A report from XDA Developers today cites the existence of three codenames potentially related to Google's upcoming affordable smartphones (or phone), and evidence discovered alongside those names paints a more confusing picture of the situation than ever. The long and short of it: there could be two Pixel 4a variants after all, and one of them could support 5G.

According to XDA, the three codenames of note are sunfish, redfin, and bramble. Sunfish is allegedly equipped with a Snapdragon 730, a 4G-only Qualcomm chipset for mid-range phones. This makes sense: the Snapdragon 730 is the logical successor to the Snapdragon 670 found in the Pixel 3a and 3a XL, and probably carries a pretty similar price tag. Given the Pixel 4a is likely to be positioned around the $400 mark, a lack of 5G wouldn't be a dealbreaker, and I doubt most people would even care in the first place. But then we get to this whole redfin and bramble business, and everything gets real strange.

According to XDA, redfin and bramble (both of which, I should note, could just be reference boards, not actual phones) are both equipped with the Snapdragon 765. This is Qualcomm's brand-new 5G chip for high-end-of-the-midrange smartphones, and it can be found in phones like the Oppo Reno3 Pro 5G—a phone that retails for nearly $600 in China (granted, the Realme X50 5G goes for much less than that, but Realme's pricing is insanely aggressive). This would strike me as a confusing move for Google, one that would be especially bizarre given how the Pixel 3a was positioned last year.

First, the Pixel 3a is only available in a small handful of countries, as is the Pixel 4. Of that small list, only three countries in it have meaningful 5G coverage: the United States, the United Kingdom, and Australia. The US undoubtedly remains the Pixel's biggest market, but AT&T and Verizon's focus on rolling out mmWave 5G puts a damper on the meaningful benefit a 5G Pixel 4a would really bring in this country. Sure, T-Mobile's mostly-nationwide 600mHz 5G is a thing, and Sprint's 2500Mhz mid-band 5G is slowly expanding, but the US's largest carriers remain without statistically significant 5G deployments, and there's little reason to expect that to change in the near future. Perhaps this could be pitched as future-proofing the Pixel 4a—ensuring that its 3 years of software support include hardware that's up for the long haul—but I don't think even 3 years from now that LTE connectivity will be anything close to crippled. There will be many, many LTE-only phones launched in 2020.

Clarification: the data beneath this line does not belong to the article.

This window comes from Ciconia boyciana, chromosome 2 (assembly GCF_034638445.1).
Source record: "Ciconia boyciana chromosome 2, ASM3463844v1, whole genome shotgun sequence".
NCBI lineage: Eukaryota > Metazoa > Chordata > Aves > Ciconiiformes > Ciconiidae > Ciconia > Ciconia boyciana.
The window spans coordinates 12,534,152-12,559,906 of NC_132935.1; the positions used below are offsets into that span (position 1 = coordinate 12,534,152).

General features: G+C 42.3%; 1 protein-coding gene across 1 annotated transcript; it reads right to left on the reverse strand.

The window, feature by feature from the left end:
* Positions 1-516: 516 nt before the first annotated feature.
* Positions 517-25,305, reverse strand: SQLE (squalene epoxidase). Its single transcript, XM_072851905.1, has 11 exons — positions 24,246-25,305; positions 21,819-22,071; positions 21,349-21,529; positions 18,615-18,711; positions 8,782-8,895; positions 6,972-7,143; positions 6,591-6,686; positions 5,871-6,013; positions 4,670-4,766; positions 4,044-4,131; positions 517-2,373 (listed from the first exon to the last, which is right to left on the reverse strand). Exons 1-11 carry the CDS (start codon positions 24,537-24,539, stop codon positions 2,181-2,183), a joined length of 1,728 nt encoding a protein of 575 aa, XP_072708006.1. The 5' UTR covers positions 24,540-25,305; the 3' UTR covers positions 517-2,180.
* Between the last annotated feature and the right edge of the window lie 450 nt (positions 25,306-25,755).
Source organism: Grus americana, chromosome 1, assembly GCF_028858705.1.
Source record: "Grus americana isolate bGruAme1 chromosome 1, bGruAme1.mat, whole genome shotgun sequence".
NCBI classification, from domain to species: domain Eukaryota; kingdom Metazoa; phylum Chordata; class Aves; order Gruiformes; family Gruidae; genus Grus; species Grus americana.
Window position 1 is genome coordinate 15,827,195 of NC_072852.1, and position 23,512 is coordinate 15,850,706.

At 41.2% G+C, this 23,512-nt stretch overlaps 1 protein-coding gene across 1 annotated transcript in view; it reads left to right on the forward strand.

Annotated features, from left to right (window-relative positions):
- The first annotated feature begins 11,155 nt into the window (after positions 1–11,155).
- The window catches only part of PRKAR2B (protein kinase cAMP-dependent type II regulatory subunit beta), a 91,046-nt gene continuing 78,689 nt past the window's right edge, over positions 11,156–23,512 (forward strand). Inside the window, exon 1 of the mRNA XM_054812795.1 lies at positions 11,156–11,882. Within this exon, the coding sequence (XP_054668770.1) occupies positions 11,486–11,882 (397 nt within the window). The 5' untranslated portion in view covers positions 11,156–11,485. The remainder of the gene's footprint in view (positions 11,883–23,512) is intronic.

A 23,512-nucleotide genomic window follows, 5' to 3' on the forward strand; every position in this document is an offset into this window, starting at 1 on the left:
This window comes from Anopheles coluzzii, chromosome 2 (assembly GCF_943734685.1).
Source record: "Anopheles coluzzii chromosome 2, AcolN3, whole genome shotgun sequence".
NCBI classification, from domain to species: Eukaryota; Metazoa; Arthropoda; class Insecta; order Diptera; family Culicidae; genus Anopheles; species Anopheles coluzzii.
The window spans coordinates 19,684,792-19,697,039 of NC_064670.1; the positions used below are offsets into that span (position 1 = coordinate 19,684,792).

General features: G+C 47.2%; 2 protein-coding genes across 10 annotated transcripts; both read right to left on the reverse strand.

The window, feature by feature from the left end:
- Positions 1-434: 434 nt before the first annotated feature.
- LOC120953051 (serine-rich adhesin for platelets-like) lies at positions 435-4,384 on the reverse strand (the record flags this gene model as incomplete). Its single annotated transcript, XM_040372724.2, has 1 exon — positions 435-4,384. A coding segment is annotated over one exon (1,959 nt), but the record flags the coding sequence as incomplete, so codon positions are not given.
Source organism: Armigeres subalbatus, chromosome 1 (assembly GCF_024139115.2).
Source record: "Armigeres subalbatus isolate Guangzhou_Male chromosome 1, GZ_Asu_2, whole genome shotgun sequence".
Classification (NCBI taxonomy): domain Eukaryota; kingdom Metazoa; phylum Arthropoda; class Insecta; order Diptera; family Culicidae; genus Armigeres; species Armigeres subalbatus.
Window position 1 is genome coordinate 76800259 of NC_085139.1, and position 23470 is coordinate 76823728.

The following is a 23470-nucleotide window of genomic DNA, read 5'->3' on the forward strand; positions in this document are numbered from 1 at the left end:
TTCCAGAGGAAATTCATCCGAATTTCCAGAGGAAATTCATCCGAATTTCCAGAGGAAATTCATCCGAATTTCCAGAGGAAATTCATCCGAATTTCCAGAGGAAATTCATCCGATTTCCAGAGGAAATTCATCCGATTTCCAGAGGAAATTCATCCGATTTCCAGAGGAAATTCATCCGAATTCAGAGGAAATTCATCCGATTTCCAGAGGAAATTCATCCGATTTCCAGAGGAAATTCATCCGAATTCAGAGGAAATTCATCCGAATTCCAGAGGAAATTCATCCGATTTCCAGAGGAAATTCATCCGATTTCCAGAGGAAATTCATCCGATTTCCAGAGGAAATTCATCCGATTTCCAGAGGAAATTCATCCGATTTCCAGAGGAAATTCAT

Additionally, pushing the Pixel 4a up to the premium mid-tier by including a more powerful chipset and pricey 5G modem seems to fly in the face of what the Pixel 3a and Pixel a 3a XL were about: getting by with good components paired with excellent software support and a stellar camera. At $480, the 3a XL was already getting a little concerningly close to "budget flagship" range. A 4a XL that could cost $550 or more—after all, there's no denying 5G still carries a price premium—is getting well into the space occupied by brands like OnePlus. I'd be hard pressed to imagine a world in which a Pixel 4a XL 5G compares well to a OnePlus 8 (presumably also with 5G) dollar for dollar.

Still, this is Google we're talking about here; a company that sometimes seems to delight in contradicting itself and changing direction at the drop of a hat. Could we see a 5G Pixel 4a (XL?) for select markets, with a smaller, cheaper 4G model as well? Could we see two 5G Pixels for those markets, with a smaller and larger variant, while the rest of the world gets just a small 4G version? The fact is, I don't know, and this story really just made Google's whole plan a lot less clear. We may have to wait for Google I/O to find out what's really going on here.

Sunfish confirmed as the Pixel 4a

XDA Developers has recently confirmed that the "Sunfish" name is explicitly tied to the Pixel 4a. The precise source of that information isn't disclosed — XDA admits it comes from a treasure trove that it would rather not lose access to if named, as happened with prior AOSP-based leaks — but we trust the site's judgment.

That means the Pixel 4a will likely not come in a 5G variant, as the Snapdragon 730 already known to be included in it lacks 5G support.

Earlier predictions that the Pixel 4a would include 5G, making a mid-range device Google's first 5G phone, didn't make much sense, so this development is also more consistent with our expectations from the company.